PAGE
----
Ray Sanders, Jr., G/F, Albany
Saunders was a lock down defender all season long for the Great Danes, spearheading their defensive attack, but turned it on offensively down the stretch in conference play when Albany needed him the most, ranking 16th in scoring (11.2 ppg) and 11th in rebounding (5.3 rpg) in AE play.
Jaleen Smith, Soph., G, New Hampshire
Smith was the unsung hero of the Wildcats, the biggest surprise in the league. On the defensive end, he was a lock down defender and the lynchpin of the league’s best defense. On offense, he created off the dribble, got to the rim, and found the open man, while also making a dent on the glass (his 5.6 rebounds per game in AE play ranked ninth).
It was a banner year for America East men’s basketball rookies. In previous years, we had a hard time finding five truly worthy players to fill out an All-Rookie squad. This season, there were another half dozen or so worthy candidates who didn’t make the cut. We admit, we copped out by selecting six frosh for our squad, but every one of them was damn good.
OBW America East men’s basketball All-Rookie Team Jourdan Grant, G, UMBC
Grant shouldered a huge load all season long for the Retrievers as the teams only ball handler and flourished, leading the league in assists both in conference play (4.2 apg) and overall (4.0 apg) while ranking 19th in scoring in America East games (10.8 ppg).
Trae-Bell Haynes, G, Vermont
Bell-Haynes hit a bit of a wall down the stretch for the Catamounts, but over the course of the season he was completely dynamic as a one-man fast break, ranking second in assists in conference games (4.0 apg) and third overall (3.4 apg), while also shooting nearly 50 percent from the floor.
Tanner Leissner, F, New Hampshire
As a true freshman Leissner established himself as the best and most important player for the best New Hampshire squad to set foot in Ludholm Gymnasium since the mid 90s. Capable of scoring from everywhere on the floor, the 6’7” power forward completely changes the Wildcats offense, ranking sixth in scoring both overall (12.8 ppg) and in league play (13.1 ppg), fourth in overall rebounding (7.4 rpg) and third in rebounding in conference games (8.5 rpg).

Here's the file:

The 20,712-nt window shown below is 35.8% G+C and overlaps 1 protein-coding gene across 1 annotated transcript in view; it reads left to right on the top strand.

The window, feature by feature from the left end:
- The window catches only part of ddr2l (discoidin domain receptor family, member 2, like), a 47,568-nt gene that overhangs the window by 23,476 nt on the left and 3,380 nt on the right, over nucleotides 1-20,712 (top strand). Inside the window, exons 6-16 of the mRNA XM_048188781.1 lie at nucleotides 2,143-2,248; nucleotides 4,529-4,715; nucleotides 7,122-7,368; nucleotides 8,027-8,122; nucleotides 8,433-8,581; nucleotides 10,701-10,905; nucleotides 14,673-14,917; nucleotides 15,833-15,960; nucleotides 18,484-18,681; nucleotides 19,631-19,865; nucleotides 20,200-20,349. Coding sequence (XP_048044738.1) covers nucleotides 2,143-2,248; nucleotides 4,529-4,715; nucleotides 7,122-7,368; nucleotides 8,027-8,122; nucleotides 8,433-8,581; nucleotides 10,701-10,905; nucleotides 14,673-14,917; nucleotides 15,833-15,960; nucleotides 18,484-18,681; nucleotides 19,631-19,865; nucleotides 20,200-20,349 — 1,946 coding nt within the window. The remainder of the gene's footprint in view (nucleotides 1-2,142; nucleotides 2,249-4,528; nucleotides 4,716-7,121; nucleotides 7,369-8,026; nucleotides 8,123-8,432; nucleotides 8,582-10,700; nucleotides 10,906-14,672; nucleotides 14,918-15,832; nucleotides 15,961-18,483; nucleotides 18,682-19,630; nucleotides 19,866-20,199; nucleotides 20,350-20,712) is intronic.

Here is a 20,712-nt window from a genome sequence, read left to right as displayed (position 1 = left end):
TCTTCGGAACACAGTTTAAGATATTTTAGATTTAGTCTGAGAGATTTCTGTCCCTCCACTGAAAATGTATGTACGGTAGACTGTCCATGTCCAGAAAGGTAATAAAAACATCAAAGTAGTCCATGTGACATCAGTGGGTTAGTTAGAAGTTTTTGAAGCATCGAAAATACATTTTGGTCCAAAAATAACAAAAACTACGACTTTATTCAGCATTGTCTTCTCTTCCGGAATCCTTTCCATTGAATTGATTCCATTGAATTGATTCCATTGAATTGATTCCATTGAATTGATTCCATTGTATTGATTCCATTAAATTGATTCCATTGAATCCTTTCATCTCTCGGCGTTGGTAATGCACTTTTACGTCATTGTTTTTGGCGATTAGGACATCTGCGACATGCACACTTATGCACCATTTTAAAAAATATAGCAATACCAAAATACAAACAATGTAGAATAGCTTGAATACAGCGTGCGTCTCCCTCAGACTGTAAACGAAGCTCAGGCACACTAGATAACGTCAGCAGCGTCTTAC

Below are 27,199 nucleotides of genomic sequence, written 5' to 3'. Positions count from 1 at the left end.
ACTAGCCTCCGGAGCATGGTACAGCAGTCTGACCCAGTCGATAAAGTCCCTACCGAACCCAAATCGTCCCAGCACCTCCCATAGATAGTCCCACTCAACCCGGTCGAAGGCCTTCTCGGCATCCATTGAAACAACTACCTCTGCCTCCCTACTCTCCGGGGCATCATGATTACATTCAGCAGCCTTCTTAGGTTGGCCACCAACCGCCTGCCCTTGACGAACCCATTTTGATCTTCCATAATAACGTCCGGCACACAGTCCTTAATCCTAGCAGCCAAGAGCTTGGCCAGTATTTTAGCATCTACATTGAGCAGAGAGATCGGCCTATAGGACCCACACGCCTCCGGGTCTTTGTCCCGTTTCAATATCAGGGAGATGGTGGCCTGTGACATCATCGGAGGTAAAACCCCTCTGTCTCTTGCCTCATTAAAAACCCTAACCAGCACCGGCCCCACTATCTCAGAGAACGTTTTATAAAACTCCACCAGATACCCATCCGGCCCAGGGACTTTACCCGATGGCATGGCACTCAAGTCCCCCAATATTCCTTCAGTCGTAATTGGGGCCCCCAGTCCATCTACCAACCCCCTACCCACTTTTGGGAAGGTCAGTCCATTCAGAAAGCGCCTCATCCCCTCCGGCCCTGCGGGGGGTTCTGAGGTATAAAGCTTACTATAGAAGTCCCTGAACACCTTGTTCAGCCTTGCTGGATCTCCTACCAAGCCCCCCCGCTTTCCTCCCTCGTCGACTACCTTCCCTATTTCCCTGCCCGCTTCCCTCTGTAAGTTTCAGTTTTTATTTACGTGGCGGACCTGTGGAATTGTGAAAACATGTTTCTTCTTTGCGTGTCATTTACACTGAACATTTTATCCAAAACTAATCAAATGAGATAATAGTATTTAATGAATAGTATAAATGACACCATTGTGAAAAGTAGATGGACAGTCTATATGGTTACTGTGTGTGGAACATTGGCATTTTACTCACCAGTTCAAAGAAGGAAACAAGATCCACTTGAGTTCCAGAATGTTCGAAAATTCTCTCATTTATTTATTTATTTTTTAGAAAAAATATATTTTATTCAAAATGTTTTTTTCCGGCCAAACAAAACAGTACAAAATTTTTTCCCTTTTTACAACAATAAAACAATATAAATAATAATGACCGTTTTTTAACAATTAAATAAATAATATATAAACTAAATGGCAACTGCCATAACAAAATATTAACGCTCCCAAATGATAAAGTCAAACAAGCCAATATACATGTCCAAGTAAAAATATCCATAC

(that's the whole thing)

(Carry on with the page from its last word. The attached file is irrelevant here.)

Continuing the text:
Kevin Little, G, Maine
Little missed nine games due to injury, and was gimpy for most of the year, but when he was on the floor, despite often times standing out as the only capable scorer on a depleted Black Bears roster, the dude straight lit it up, ranking third in America East play in scoring at 15.2 points per game (12.5 ppg overall).
Willie Rodriguez, F, Binghamton
Rodriguez is a true America East forward – 6’6”, not particularly athletic, but tough as nails — who finds ways to just get the job done. Rodriguez ranked 11th overall in scoring (11.6 ppg) and eighth overall in rebounding (5.5 rpg), and elevated his game in conference play, ranking eighth in scoring (12.7 ppg) and seventh in rebounding (5.7 rpg).
Jahad Thomas, F, UMass Lowell
Thomas missed the final seven games of the season with a torn ACL, but before he went down he wasn’t simply THE best rookie in the league, he was one of the best players regardless of class. A 6’2” power forward, Thomas bullied players a half a foot or more taller than him while facing double and triple teams (and even the box-1 on more than one occasion) that only Stony Brook star Jameel Warney saw more of, and still finished the year third in overall scoring (14.3 ppg), fifth in rebounds (6.5 rpg), and sixth in field goal percentage (52.3 percent), while also anchoring the River Hawks defense.